Britain's SMEs have endured a rough ride in recent years, but if the latest developments are anything to go by it appears the worst could be over.
As the Federation of Small Businesses (FSB) has revealed, the Small Business Index - a measure of confidence among UK SMEs - is now at its highest point since it was first published in 2010. Standing at +33.5, the figure is up from +15.9 in the second quarter of 2013, and has remained on an upward trajectory since the turn of the year.
While the statistics alone are not enough to quantify the strength of the economy, they do suggest the direction in which it is heading. For the first time since 2010 the index has found that more firms are looking to hire staff rather than reduce the size of their workforce - and with spare capacity having fallen, the FSB says an increasing number of SMEs feel positive about growth.
Yet despite the promising signs, it's undeniable that obstacles remain, and one of the biggest issues continues to be money - or rather a lack thereof. As FSB national chairman John Allan has said, the government needs to build upon the growing confidence by ensuring small firms have access to the finance they need.
This message has been reiterated countless times since banks adopted a more cautious approach to lending, but it continues to be relevant given that SMEs are still being frustrated in their attempts to secure vital funding.
EEF claims that businesses are becoming increasingly concerned by the cost of energy - so much so that some fear investment in research and development will suffer if electricity prices rise.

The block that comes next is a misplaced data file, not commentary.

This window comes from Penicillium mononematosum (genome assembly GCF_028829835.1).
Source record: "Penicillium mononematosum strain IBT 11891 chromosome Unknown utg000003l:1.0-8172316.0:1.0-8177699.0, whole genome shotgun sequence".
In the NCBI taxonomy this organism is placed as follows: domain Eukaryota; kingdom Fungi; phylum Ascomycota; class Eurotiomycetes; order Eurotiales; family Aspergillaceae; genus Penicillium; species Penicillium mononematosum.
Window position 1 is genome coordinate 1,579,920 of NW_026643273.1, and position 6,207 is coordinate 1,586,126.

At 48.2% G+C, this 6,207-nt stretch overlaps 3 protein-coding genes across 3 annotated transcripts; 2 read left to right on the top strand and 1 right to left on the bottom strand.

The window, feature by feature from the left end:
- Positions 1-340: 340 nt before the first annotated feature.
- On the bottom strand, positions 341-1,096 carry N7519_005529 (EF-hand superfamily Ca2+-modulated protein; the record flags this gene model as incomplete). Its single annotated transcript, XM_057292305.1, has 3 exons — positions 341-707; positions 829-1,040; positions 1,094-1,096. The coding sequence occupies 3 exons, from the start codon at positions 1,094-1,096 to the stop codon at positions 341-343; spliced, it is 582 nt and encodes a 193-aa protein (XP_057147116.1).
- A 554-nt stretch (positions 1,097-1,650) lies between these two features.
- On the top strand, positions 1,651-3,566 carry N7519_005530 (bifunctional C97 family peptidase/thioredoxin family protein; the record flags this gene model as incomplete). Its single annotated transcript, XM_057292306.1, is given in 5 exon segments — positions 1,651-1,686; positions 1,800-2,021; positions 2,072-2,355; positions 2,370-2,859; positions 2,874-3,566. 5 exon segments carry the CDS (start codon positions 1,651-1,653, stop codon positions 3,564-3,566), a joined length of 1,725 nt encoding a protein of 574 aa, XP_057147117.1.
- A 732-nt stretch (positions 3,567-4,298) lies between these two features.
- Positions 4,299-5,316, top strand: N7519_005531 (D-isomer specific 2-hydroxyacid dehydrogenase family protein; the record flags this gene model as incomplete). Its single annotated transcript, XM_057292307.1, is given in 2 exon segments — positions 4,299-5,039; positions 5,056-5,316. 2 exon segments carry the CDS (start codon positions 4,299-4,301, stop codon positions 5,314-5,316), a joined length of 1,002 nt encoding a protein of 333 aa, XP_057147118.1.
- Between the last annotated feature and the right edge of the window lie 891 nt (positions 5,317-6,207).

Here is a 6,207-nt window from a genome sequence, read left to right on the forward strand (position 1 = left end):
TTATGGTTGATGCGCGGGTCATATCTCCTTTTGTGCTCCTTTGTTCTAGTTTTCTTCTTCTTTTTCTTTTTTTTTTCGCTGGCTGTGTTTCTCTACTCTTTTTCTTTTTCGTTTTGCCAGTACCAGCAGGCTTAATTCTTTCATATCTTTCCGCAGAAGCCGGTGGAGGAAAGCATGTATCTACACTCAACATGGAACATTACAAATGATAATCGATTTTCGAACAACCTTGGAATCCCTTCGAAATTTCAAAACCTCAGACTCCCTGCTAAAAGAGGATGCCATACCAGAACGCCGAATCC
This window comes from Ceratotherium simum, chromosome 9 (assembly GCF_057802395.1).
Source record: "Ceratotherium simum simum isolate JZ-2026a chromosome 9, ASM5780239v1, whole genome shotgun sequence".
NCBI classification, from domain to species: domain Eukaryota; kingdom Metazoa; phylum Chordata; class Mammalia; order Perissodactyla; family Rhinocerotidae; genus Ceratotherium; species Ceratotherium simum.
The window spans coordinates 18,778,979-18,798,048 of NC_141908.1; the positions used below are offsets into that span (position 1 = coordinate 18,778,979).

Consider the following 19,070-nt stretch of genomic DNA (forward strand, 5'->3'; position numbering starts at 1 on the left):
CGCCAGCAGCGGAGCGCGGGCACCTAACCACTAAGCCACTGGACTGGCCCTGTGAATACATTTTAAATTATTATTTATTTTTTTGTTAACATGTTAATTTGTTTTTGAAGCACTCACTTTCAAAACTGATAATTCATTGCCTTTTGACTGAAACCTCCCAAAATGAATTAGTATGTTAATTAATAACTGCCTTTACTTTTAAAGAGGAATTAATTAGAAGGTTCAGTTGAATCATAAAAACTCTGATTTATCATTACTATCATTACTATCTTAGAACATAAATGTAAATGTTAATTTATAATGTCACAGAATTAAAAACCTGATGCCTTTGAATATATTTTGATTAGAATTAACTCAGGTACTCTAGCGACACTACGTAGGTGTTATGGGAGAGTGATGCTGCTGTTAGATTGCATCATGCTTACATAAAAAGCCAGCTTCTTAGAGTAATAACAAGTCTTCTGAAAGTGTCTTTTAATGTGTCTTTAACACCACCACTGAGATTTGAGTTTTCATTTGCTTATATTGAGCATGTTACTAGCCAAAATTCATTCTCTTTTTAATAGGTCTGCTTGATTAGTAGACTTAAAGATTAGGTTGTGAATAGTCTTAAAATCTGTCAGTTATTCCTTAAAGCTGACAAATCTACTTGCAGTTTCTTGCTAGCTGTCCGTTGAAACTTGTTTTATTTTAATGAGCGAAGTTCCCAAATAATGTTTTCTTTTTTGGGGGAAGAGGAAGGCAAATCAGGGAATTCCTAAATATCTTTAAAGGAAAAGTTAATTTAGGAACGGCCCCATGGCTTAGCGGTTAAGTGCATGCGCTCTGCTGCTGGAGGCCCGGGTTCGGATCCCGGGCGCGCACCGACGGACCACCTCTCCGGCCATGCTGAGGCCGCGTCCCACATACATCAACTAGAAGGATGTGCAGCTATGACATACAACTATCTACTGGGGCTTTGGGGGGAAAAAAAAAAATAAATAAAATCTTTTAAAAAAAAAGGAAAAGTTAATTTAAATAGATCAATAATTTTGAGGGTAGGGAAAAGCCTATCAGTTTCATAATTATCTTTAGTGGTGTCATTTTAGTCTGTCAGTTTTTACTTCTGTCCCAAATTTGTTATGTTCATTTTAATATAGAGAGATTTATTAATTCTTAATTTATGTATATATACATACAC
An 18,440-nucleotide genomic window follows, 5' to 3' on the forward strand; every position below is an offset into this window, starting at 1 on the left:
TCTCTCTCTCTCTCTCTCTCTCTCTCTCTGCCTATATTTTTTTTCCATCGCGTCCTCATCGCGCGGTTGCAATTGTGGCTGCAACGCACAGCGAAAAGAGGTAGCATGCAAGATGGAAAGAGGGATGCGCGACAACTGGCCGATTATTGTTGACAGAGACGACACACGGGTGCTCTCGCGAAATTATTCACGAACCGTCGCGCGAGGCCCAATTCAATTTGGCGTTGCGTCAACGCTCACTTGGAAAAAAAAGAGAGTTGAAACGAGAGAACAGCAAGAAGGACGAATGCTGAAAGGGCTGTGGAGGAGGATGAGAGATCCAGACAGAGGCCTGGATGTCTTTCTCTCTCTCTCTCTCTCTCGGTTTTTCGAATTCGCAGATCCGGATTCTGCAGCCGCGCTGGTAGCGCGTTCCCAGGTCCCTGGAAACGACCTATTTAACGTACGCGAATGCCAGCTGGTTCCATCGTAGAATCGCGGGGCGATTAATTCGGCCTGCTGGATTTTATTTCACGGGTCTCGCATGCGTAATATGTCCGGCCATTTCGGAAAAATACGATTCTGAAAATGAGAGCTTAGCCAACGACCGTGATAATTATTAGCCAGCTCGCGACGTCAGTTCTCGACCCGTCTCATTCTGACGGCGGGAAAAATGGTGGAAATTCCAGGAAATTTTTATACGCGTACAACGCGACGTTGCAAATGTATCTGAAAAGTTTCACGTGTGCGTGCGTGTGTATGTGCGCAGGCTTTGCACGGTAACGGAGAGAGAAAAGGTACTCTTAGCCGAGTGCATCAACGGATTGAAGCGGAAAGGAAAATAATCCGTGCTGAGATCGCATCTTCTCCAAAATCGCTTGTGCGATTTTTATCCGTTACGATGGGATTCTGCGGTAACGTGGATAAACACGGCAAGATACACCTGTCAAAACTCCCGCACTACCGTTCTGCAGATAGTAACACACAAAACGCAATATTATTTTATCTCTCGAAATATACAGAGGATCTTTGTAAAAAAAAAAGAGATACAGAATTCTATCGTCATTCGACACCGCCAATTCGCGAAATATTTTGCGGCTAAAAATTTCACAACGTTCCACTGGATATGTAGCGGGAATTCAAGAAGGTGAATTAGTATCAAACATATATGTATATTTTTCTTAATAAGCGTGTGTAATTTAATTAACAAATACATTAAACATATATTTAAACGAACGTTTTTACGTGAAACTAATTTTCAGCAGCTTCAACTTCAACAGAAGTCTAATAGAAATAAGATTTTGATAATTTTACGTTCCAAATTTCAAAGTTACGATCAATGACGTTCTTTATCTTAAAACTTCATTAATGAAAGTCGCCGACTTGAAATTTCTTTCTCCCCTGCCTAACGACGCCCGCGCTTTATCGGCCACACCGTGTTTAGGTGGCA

And perhaps more worryingly, manufacturers' organisation EEF claims that businesses are becoming increasingly concerned by the cost of energy - so much so that some fear investment in research and development will suffer if electricity prices rise.
With the organisation warning that energy bills could ultimately hamper the economic recovery, its latest review calls for action to make prices more competitive. It also urged the biggest companies to make a long-term commitment to keep the cost of electricity low for energy-intensive industries.
The proposals could be considered ambitious, but it seems they accurately reflect a belief that is widely-held among SMEs - namely that suppliers are set to increase their prices yet again.
As research conducted by Make It Cheaper has found, 94% of small businesses believe energy companies will announce increases in prices over the next year - and with a total of 28% also believing energy is the most unfairly priced overhead, it's clear that gas and electricity bills are causing a major headache for Britain's business owners.
If more definitive links are drawn between rising energy prices and the poor performance of SMEs that are expected to lead the recovery, suppliers could come under further fire as domestic and business customers alike struggle to cope with the increasing costs.
While the recent decision to axe rollover contracts was a step in the right direction, it could prove to be too small a concession if prices continue to increase.
Image credit: Quinn Dombrowski
Dan O’Sullivan is Make It Cheaper's Web Content Manager, which means much of his time is dedicated to ensuring we have plenty of online material to help business owners understand the energy, insurance and telecoms industries. With years of experience working alongside SMEs, Dan is committed to making life as easy as possible for smaller firms. You can email Dan at email@example.com
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